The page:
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Wilden Tales: the wilderness within us

What does wilderness mean? What meaning can we give to the word wild? What's wild about our life? The words of Serena Tornusciolo inaugurate a new format of stories on the concept of the wild: WILDEN TALES.

Moving is never easy, you know. Especially if the choice falls on a half-abandoned hill, in a tiny hamlet of a small village in an Abruzzo valley. Yet, attracted by a healthier and wilder life, enriched by a sense of search for the unknown, we soon took possession of what would soon become our new home.

After a week, the lockdown. Like everyone, we were not prepared at all for this eventuality: the lack of knowledge of the community, mixed with the enchanting solitude of the hill, ended up generating a sense of profound disquiet.

The house of almond trees

The “house of almond trees” soon became the home of a surreality in which we were trapped. Privilege silently gave way to anguish; loneliness had ambushed us. The same questions came back to haunt me: “What does wild mean? And where do you find it?“. After these first moments of incredulity, we were aware that the powerful nature held out its hand to us. 

Serena in the Tirino Valley

“Zuzzurellare” in the nature

Zuzzurellare is an Italian word that some locals have suggested me and it means to go for a walk without a specific destination. So I began to zuzzurellare in the uncultivated lawn around the house, which has given to us a variety of vegetables. Then I continued along a steep rocky slope to collect the first wild asparagus, until we reached the banks of the river, where we found the water celery with its peculiar flavor of fennel, balsamic notes and hints of licorice. I observed nature and how in a few kilometers it changed appearance and vegetation. The days were enriched with small gestures, such as going out into the wild garden of the house and noticing how a plant evolved during its growth. This gave me strength to deal with distancing from human beings. I felt that an exchange of energies was taking place between the plants and me. I began to feel less lonely and tried to grasp the essence of living with nature.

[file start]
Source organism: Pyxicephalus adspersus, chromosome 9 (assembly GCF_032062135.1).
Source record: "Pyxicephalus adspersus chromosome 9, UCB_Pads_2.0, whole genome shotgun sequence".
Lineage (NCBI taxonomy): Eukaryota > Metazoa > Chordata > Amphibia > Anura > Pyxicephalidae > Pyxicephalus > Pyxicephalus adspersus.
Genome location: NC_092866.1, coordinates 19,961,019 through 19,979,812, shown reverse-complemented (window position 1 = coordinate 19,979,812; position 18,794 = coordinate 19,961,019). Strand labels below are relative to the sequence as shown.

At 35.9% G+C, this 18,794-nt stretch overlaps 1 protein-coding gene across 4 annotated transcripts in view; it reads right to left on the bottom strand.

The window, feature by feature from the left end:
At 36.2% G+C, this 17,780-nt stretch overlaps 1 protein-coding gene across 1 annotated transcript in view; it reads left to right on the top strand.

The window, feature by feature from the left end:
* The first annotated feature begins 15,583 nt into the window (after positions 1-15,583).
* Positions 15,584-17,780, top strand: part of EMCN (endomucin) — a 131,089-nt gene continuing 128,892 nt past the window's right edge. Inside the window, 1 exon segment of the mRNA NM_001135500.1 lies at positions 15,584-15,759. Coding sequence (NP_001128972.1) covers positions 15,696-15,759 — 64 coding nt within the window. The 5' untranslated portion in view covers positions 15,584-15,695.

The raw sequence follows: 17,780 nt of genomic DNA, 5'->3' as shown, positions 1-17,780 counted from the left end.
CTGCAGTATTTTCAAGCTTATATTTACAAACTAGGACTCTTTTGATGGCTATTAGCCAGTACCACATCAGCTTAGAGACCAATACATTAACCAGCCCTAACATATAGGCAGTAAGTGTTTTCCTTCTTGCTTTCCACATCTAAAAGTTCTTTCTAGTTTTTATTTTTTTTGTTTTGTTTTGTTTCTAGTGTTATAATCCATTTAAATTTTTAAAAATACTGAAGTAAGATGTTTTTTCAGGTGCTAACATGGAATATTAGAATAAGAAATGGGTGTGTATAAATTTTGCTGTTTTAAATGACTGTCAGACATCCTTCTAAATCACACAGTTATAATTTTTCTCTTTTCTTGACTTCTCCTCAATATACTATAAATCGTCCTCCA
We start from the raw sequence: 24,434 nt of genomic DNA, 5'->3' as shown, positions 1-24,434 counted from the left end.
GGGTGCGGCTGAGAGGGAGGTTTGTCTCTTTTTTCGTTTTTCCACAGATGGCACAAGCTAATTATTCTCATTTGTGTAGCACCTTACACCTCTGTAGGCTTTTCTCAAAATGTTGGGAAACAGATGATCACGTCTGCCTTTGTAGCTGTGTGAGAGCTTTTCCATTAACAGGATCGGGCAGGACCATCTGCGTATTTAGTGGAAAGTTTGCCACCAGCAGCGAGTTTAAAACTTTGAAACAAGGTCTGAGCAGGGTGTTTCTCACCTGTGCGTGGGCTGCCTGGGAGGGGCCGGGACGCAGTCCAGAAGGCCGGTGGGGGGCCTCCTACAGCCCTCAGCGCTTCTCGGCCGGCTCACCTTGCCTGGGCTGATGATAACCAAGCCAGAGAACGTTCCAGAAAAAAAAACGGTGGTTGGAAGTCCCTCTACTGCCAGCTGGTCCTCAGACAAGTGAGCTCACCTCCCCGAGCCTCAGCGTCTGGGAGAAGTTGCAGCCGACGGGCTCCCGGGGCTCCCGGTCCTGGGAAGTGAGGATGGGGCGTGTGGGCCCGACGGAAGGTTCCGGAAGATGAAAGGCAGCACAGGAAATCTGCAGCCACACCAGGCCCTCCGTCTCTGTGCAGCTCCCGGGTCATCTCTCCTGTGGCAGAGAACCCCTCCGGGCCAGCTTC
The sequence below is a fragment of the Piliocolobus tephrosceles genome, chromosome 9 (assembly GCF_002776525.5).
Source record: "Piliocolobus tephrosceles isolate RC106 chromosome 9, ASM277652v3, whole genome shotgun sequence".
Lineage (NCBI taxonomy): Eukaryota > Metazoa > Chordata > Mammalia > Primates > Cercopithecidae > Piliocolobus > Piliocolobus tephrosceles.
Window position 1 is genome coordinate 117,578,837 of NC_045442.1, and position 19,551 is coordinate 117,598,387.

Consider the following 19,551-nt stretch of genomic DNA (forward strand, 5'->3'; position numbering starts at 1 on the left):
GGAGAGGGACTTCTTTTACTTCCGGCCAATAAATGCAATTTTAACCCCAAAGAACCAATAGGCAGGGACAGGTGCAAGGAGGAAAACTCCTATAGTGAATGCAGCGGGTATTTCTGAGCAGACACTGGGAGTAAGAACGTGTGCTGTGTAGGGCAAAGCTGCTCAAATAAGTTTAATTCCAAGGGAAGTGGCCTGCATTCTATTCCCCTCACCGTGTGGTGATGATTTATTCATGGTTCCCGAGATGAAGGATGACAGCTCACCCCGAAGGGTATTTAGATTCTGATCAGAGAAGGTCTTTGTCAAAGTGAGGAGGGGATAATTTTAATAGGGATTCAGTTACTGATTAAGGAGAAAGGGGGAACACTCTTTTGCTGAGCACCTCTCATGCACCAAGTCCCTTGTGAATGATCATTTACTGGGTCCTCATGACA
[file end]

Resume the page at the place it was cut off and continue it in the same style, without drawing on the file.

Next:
The Tirino, one of the most beautiful and cleanest rivers in Italy, is densely populated by carpets of water celery, trout and crayfish

The collection of herbs

During the collection of herbs, with the gaze turned to the ground, there is a careful reading of nature. What could seem only grass, suddenly became a multitude of raw materials that mother nature took care of. You can distinguish the jagged outline of dandelion and poppy, the contours of the silene and plantain. The first flowers to appear during the hot days of the quarantine were those of mallow and chamomile, which I collected and dried for the cold winter evenings. Fresh elder and locust-tree flowers followed. We ate them during our meals and some were preserved in flavored vinegars and kombucha. We harvested mulberries, wild black cherries and then green walnuts for the traditional nocino of the night of June 24th.

The mulberry fruits

The awareness of the Wilderness

This period of approaching and recognizing spontaneous plants was something more than doing foraging, it was getting in touch with the land I walked on and finding a non-verbal language with which to communicate. Was this that sense of wilderness? As William Cronon says in his essay “The trouble with wilderness; or Going Back to the Wrong Nature” we must note that the true wilderness is inside us and not outside.

It is nothing more than a certain kindness that allows you to find a guiding spirit in the nature that surrounds us. We can no longer think of the wild as a border between us and the world or as a product to be consumed: wilderness is not distance, but it is an intimate sense that allows us to rediscover our role in everyday life and heal our own wounds.

Words by Serena Tornusciolo for Wilden